It has often surprised — and saddened — me to hear so many people, including countless Scots, say they don’t like whisky and would never drink it.
I accept that strong-flavoured spirits are an acquired taste and hence may not tickle everyone’s palate. However, to dislike whisky and totally shun it is to blank out a huge rainbow of taste experiences. To me it like saying one would never eat French, Chinese or Indian food — a narrowing of one’s horizons, a denial of one of life’s great pleasures.
To be fair, I know a few people whose dislike of whisky stems from bad experience — a dissolute, whisky-sodden father or imbibing too much whisky at an adolescent party and being very ill afterwards. And some people have genuine aversions to certain types of food or drink — my mother, for one, couldn’t thole garlic. However, I wonder if some people’s aversion to whisky is that they have only known poor blends (in the days when some were indeed dire) or perceive whisky as a downmarket, hard man’s drink, whereas whisky today is anything but.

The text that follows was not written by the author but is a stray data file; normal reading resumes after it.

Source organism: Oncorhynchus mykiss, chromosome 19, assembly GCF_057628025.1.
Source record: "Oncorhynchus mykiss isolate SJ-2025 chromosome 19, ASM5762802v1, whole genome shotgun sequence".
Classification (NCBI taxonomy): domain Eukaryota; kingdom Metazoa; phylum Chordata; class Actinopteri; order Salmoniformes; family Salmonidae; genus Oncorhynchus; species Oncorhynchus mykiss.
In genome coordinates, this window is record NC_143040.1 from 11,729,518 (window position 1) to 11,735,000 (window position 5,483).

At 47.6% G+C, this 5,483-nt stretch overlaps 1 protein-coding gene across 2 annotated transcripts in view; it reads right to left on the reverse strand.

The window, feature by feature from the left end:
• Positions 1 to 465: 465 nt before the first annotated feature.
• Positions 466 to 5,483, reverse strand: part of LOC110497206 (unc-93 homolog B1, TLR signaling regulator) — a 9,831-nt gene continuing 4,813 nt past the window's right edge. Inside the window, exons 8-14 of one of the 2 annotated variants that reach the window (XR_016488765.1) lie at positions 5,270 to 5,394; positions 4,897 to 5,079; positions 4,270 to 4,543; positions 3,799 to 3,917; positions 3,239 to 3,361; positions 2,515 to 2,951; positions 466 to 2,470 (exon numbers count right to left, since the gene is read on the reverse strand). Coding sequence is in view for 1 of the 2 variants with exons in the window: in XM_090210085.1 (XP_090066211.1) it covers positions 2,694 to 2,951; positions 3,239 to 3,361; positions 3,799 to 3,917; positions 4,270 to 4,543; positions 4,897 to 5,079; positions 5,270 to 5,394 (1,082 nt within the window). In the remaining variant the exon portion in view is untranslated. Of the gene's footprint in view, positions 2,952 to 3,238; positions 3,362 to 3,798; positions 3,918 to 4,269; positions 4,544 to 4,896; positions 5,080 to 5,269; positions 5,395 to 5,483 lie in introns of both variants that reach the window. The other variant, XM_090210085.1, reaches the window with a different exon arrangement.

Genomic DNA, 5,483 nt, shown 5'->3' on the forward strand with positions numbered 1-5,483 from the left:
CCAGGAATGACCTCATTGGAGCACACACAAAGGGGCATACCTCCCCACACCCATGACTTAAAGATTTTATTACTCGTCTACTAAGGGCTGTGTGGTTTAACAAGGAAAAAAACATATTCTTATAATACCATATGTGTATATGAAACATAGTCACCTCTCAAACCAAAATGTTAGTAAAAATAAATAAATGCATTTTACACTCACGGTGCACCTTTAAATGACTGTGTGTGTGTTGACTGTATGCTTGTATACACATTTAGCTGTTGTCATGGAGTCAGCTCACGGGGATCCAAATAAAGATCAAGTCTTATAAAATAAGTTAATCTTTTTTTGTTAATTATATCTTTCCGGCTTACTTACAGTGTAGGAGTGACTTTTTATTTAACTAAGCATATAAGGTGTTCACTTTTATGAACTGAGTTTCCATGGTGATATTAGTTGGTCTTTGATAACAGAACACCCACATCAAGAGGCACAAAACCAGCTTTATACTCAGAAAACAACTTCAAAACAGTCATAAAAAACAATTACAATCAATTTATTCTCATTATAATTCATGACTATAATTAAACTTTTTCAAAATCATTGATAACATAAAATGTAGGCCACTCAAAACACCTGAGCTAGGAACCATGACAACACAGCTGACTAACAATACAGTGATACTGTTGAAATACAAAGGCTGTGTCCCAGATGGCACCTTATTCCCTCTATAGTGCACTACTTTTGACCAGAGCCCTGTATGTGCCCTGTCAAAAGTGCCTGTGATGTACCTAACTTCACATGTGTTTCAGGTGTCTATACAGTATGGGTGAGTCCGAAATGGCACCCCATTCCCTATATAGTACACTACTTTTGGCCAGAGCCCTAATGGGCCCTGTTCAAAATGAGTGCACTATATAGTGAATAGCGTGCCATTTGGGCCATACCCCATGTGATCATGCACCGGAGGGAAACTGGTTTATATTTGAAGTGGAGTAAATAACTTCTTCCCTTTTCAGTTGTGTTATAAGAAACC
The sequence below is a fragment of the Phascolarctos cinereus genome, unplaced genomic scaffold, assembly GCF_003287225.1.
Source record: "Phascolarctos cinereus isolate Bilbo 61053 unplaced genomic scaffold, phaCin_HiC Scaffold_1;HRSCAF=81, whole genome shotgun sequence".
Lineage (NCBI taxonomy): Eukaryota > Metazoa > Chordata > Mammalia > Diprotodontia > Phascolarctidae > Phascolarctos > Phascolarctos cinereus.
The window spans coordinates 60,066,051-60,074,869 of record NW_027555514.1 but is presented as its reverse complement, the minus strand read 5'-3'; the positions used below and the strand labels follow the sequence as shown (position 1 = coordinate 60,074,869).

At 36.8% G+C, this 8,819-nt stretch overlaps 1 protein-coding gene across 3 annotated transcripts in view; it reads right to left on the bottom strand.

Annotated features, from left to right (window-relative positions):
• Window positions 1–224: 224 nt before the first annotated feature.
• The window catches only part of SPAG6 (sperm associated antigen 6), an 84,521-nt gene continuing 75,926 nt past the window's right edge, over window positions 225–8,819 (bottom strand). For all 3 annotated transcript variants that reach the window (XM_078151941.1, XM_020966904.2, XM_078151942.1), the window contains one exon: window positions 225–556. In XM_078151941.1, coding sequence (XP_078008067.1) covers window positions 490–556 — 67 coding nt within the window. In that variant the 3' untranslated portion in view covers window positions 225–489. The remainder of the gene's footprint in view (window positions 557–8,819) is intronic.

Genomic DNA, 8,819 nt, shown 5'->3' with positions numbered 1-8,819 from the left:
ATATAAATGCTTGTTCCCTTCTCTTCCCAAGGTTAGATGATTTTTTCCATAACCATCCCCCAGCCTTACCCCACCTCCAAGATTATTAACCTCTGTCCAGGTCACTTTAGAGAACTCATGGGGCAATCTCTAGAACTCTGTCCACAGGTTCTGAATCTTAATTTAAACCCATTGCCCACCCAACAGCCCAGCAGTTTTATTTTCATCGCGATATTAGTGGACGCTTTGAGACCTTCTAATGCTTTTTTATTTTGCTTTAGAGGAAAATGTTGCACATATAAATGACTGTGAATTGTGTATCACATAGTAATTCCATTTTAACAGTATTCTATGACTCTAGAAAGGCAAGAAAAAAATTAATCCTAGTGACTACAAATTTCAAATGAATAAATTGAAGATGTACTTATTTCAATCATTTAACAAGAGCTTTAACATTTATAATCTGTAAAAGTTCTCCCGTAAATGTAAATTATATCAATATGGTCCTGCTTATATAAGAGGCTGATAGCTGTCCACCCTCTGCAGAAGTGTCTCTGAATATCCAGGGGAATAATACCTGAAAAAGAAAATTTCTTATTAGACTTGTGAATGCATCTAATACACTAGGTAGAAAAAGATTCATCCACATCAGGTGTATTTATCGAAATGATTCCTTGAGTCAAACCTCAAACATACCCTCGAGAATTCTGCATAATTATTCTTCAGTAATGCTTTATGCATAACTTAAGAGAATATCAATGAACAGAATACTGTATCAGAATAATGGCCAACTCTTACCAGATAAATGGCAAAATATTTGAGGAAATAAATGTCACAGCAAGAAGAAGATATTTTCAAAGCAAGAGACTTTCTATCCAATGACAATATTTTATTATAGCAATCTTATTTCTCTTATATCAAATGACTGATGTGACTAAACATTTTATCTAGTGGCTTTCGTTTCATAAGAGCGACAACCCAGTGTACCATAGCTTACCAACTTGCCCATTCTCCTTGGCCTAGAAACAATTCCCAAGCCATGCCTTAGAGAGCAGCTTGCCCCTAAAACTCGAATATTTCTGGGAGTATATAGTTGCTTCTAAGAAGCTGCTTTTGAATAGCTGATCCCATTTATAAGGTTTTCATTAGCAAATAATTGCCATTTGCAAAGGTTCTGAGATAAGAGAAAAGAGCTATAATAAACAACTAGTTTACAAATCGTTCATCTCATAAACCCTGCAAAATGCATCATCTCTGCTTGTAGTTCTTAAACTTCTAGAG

I realise that few or no whisky shunners read this column, so the following paragraphs may be me crying in the wilderness. But on the off chance that it may help convert one or two sceptics, may I suggest, firstly, try a whisky liqueur or a Bailey’s or one of its innumerable clones. If Drambuie or Glayva seem too strong, try Stag’s Breath. At just under 20% alcohol, it is mild, very pleasant and available in half-bottles and miniatures so one can sample it without having to buy a whole bottle.
Or try a Scotch or Irish coffee — sweet black coffee with a jot of whisky in it, then thick cream floated on top down the back of a spoon. At first add just a spoonful of whisky to the coffee and, if it pleases, add two spoonfuls next time, a good jigger the time thereafter.
My favourite late-evening drink is coffee with a shot of Scotch or bourbon in it. Get the balance right and it is, to me, the perfect partnership.